At first glance, the $139 ZyAir B-1000 would seem to be a run-of-the-mill WLAN access point. After all, it only supports 802.11b, so it’s far from a speed demon, and its low $139 MSRP wouldn’t seem to betray any advanced features of any kind.
Upon closer inspection however, the B-1000 does clearly distinguish itself, specifically in the area of security. It does so by providing enterprise-level security features–namely, 802.1X and RADIUS authentication, at a price level that’s quite competitive with all but the lowest-end 802.11-based devices.
The B-1000’s long and narrow plastic chassis is particularly well-suited for wall mounting, with power and Ethernet ports on top between twin dipole antennae and built- in molded mount points. The unit’s white color might make it particularly inconspicuous up on a wall were it not for the large ZyAir logo that glows bright blue. Along with prominent indicator lights for power and network activity, you’ll have no problem discerning whether or not the B-1000 is powered up and operational from a distance.
The ZyAir B-1000’s browser-based interface is simple but effective. If you’re not a point-and-click kinda person, you can also Telnet into the device and utilize the SMT (System Management Terminal), a keyboard-driven menu system. There are a few arcane minor functions that are only accessible via the SMT, but all the major features are exposed via the browser interface.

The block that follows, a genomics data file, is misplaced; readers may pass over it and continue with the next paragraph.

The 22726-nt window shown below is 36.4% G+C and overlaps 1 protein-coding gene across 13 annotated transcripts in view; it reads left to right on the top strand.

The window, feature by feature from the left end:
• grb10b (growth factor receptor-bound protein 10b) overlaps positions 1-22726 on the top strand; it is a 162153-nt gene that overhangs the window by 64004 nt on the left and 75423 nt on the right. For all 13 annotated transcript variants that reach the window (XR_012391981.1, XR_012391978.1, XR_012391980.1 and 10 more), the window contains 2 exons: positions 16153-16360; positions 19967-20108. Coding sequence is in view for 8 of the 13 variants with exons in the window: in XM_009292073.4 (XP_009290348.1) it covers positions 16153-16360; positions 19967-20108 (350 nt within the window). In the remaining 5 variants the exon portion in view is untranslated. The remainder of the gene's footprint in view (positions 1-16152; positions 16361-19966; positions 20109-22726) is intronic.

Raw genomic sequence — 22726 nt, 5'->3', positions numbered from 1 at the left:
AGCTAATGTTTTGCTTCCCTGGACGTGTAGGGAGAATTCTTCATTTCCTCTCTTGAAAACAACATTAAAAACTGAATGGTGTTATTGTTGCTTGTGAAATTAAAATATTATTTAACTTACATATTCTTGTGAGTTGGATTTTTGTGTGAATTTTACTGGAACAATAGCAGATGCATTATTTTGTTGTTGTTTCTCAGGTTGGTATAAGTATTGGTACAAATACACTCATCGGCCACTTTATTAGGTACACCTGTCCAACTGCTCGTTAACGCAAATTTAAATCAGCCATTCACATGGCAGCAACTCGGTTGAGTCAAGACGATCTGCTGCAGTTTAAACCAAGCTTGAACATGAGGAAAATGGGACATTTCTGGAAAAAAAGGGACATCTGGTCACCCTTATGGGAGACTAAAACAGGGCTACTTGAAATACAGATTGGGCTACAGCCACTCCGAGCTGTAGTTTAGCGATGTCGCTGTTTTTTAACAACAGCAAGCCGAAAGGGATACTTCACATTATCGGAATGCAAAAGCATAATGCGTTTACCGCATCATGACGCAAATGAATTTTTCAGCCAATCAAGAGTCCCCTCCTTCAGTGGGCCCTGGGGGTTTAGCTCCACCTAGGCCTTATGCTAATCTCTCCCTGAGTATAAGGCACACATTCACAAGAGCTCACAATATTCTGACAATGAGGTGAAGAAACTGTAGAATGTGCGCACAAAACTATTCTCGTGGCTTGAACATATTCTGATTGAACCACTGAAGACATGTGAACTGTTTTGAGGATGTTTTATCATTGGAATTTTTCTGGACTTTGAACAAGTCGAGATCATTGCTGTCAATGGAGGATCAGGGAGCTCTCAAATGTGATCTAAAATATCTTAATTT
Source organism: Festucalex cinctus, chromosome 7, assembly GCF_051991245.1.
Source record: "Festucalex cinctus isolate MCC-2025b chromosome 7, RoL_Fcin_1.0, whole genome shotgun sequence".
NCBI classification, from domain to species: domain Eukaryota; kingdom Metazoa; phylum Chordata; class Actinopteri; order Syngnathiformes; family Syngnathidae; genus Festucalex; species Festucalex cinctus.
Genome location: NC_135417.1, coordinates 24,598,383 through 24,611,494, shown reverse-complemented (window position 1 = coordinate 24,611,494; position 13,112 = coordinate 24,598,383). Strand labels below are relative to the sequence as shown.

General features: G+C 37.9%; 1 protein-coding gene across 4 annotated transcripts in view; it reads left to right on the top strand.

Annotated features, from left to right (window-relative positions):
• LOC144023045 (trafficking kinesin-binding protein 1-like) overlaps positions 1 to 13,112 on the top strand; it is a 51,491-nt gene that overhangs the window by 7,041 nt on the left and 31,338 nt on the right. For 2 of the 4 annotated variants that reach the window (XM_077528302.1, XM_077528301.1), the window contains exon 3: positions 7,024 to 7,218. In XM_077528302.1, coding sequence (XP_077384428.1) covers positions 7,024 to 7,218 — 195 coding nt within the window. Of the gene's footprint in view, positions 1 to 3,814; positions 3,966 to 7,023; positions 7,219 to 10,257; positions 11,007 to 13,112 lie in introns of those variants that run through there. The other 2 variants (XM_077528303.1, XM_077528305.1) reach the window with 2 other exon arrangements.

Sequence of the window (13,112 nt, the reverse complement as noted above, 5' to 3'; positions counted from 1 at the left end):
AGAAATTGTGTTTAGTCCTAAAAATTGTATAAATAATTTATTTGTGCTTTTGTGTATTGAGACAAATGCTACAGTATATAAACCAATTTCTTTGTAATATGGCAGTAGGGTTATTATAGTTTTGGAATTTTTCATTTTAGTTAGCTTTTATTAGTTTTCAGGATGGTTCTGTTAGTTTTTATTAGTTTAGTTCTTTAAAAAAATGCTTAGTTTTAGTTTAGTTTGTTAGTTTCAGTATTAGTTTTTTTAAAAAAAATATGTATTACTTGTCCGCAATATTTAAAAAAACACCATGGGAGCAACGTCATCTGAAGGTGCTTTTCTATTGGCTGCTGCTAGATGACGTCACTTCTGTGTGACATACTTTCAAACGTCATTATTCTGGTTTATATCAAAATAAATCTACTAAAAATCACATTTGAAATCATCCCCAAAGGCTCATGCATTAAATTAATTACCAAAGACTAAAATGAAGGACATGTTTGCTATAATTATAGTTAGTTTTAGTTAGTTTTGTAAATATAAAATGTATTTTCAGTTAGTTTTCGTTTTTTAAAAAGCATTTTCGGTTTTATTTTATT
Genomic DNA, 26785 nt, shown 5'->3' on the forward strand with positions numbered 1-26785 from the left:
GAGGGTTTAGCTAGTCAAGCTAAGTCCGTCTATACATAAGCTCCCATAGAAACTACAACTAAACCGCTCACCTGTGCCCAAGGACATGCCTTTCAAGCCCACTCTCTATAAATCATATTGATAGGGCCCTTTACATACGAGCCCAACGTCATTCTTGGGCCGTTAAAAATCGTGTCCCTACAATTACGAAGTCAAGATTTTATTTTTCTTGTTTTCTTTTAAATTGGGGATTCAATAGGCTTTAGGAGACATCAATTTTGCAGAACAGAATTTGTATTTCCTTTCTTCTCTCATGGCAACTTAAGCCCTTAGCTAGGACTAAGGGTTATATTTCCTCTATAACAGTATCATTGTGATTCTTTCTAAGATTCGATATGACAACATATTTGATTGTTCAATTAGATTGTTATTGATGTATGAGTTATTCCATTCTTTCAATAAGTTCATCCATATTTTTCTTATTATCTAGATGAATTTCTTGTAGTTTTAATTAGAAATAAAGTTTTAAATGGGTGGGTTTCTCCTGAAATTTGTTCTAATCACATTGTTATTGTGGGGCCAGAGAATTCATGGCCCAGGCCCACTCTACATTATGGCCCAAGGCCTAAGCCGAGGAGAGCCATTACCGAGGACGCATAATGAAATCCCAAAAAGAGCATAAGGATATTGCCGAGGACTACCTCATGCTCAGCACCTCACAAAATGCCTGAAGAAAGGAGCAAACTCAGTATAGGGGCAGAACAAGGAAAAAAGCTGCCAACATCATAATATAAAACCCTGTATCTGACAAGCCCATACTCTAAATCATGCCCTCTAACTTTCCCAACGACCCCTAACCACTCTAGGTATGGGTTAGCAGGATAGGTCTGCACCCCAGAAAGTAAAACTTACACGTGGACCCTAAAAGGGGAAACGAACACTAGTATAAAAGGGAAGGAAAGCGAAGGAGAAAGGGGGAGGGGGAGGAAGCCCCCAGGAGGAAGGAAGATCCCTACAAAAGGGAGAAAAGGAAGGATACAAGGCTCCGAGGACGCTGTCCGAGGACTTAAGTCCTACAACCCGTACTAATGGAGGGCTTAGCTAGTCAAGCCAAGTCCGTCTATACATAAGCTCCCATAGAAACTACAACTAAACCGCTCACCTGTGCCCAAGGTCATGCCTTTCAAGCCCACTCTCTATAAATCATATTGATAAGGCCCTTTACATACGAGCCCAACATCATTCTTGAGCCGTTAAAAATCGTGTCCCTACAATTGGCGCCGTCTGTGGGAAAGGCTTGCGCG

One minor complaint is that while the documentation is thorough, it refers to the SMT rather than the Web interface, so it’s no help in finding configuration pages via the browser. Then again, there aren’t very many, so it’s a minor inconvenience. Also, while the configuration interface will let you restore the B-1000 to factory default settings, there’s no provision to simply reboot the unit.
Then again, you may never need to. One characteristic of the B-1000 that falls squarely in the “convenience” category is that few if any configuration changes necessitate a device restart. Even major actions like changing the LAN IP address or enabling WEP took effect without the B-1000 missing a beat.
Enabling the B-1000’s roaming feature can allow multiple B-1000s to share information about connected clients with each other. This facilitates clients seamlessly moving from access point to access point in a large environment.
Now on to WLAN security. To prevent unauthorized wireless clients from associating with an access point, MAC filtering is often used. Expectedly, the ZyAir B-1000 has a MAC filter which lets you grant access only to specific clients. The B-1000 is one of the few products that can reverse the filter, allowing certain MAC addresses to be explicitly denied.
MAC filtering is certainly useful method of client authentication, but does have a significant limitation. Specifically, it authenticates the client WLAN NIC hardware only, not the person using it. Therefore, should a WLAN NIC (or its host computer along with it) be lost or stolen or spoofed, it could potentially be used by unauthorized persons to access the network. It also by definition ties users to specific hardware, which may not be convenient in many environments.
802.1X, a standard that was ratified several years ago and is fairly common in the world of enterprise WLAN products, is a way around this problem, and it can be found in the B-1000.
You can specify up to 32 individual users on the unit, which will be authorized to associate with the access point. For each, a user name and password is called for, and you individually activate or deactivate the accounts.